In physics, there are constants defined to 10+ decimal places. Most economic debates are about the sign: is Coke riskier than GM stock? Does increasing the minimum wage increase aggregate worker total wage, or reduce it? Would increasing government spending increase or decrease GDP over the next 5 years?
Consider the following example, from Shane Frederick's
presentation on time discounting at MIT. This is the estimate of the spped of light over the past 150 years or so:
In contrast, below are a set of estimates of an important parameter in economics, the time discount parameter. If delta =1, you count the future equal to today, and are indifferent to receiving a massage in 1 year or tomorrow. If you have a delta=0, you totally ignore the future, and so glue sniffing is optimal, because though it kills your brain cells, it is a great rush over the next 5 minutes (or however long glue-sniffing highs last).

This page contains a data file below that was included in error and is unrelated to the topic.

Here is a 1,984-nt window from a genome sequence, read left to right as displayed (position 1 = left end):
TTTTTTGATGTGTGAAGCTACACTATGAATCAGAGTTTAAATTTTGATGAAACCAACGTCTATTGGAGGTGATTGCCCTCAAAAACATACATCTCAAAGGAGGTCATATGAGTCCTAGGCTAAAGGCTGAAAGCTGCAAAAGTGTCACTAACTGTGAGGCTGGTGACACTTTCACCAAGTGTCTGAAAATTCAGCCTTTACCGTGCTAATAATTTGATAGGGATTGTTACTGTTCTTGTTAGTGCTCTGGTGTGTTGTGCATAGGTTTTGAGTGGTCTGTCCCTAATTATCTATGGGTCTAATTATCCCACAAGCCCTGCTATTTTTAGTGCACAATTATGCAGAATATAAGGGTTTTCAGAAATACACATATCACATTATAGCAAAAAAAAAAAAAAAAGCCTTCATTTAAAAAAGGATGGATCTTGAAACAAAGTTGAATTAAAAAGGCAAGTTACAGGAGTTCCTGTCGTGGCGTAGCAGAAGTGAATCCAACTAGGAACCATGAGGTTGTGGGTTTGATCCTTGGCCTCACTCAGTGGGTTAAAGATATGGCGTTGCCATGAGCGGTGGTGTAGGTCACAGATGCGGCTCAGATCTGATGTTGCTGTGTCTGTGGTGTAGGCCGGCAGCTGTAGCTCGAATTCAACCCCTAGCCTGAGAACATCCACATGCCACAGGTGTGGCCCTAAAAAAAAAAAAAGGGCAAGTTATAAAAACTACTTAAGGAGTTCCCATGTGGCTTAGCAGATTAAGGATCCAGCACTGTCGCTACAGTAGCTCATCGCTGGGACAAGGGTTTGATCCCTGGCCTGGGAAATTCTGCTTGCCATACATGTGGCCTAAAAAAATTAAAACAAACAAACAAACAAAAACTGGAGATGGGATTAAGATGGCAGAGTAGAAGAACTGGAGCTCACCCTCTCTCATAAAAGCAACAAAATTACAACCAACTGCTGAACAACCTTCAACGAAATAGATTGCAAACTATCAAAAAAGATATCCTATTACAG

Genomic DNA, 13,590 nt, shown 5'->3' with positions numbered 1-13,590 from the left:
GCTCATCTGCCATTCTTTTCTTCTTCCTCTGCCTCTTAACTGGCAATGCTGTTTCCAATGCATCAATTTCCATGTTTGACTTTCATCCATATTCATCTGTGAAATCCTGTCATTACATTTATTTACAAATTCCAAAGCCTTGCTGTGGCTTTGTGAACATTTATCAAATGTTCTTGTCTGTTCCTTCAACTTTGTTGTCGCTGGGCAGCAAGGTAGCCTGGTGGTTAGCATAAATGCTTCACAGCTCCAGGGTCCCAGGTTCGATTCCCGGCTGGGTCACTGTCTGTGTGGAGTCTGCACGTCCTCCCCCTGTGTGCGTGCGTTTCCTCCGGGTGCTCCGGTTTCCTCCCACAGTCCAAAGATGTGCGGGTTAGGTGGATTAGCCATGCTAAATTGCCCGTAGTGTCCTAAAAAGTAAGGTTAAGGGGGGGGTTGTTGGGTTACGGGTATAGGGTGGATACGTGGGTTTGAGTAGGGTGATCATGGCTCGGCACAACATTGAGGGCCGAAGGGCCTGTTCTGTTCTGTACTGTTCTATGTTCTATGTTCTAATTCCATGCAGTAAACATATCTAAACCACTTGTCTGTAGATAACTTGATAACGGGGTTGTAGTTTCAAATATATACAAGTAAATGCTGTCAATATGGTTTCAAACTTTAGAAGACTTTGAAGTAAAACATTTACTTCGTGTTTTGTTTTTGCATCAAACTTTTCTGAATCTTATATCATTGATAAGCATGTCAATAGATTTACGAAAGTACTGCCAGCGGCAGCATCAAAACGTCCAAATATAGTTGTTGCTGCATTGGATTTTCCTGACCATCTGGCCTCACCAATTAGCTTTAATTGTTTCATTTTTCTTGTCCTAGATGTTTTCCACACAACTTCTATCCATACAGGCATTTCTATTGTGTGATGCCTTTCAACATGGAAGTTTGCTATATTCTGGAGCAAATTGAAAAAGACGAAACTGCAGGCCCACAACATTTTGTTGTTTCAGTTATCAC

Note even at first, the estimates of the speed of light were reasonably close to the true value (or, the current value), off by about 0.07%, and converged to the current estimate about 50 years ago. In contrast, estimates for the discount factor seem to be a random draw from the uniform distribution between 0 and 1, though slightly more between 0.9 and 1.0.
So, the equations in advanced economics and physics look the same, but that's a pretty superficial similarity